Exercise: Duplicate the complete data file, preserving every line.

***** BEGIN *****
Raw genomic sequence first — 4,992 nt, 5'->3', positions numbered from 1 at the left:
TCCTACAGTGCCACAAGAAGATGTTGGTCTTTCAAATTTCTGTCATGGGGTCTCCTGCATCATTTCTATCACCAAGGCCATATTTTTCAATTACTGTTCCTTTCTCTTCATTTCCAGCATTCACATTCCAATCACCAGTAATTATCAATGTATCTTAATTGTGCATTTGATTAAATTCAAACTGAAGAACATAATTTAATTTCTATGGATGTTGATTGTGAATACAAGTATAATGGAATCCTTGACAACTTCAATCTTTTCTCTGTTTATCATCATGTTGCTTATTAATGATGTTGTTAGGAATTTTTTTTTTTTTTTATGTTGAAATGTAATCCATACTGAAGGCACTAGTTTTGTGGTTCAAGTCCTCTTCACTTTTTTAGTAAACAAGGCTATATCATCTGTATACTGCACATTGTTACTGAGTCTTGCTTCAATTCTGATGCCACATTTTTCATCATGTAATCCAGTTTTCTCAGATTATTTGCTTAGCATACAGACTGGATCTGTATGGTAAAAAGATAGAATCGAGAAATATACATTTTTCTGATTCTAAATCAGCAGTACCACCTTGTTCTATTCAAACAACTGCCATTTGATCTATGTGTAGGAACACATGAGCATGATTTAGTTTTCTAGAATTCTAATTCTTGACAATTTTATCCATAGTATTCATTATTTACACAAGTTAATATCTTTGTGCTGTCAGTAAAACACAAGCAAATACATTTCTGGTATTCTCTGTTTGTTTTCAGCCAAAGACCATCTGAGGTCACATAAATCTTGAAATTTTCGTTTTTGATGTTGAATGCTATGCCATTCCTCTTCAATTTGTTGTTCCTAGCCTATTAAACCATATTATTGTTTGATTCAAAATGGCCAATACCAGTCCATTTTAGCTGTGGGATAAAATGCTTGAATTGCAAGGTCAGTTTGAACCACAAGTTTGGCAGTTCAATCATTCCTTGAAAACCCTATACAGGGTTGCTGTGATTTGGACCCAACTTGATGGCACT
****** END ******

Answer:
Raw genomic sequence first — 4,992 nt, 5'->3', positions numbered from 1 at the left:
TCCTACAGTGCCACAAGAAGATGTTGGTCTTTCAAATTTCTGTCATGGGGTCTCCTGCATCATTTCTATCACCAAGGCCATATTTTTCAATTACTGTTCCTTTCTCTTCATTTCCAGCATTCACATTCCAATCACCAGTAATTATCAATGTATCTTAATTGTGCATTTGATTAAATTCAAACTGAAGAACATAATTTAATTTCTATGGATGTTGATTGTGAATACAAGTATAATGGAATCCTTGACAACTTCAATCTTTTCTCTGTTTATCATCATGTTGCTTATTAATGATGTTGTTAGGAATTTTTTTTTTTTTTTATGTTGAAATGTAATCCATACTGAAGGCACTAGTTTTGTGGTTCAAGTCCTCTTCACTTTTTTAGTAAACAAGGCTATATCATCTGTATACTGCACATTGTTACTGAGTCTTGCTTCAATTCTGATGCCACATTTTTCATCATGTAATCCAGTTTTCTCAGATTATTTGCTTAGCATACAGACTGGATCTGTATGGTAAAAAGATAGAATCGAGAAATATACATTTTTCTGATTCTAAATCAGCAGTACCACCTTGTTCTATTCAAACAACTGCCATTTGATCTATGTGTAGGAACACATGAGCATGATTTAGTTTTCTAGAATTCTAATTCTTGACAATTTTATCCATAGTATTCATTATTTACACAAGTTAATATCTTTGTGCTGTCAGTAAAACACAAGCAAATACATTTCTGGTATTCTCTGTTTGTTTTCAGCCAAAGACCATCTGAGGTCACATAAATCTTGAAATTTTCGTTTTTGATGTTGAATGCTATGCCATTCCTCTTCAATTTGTTGTTCCTAGCCTATTAAACCATATTATTGTTTGATTCAAAATGGCCAATACCAGTCCATTTTAGCTGTGGGATAAAATGCTTGAATTGCAAGGTCAGTTTGAACCACAAGTTTGGCAGTTCAATCATTCCTTGAAAACCCTATACAGGGTTGCTGTGATTTGGACCCAACTTGATGGCACT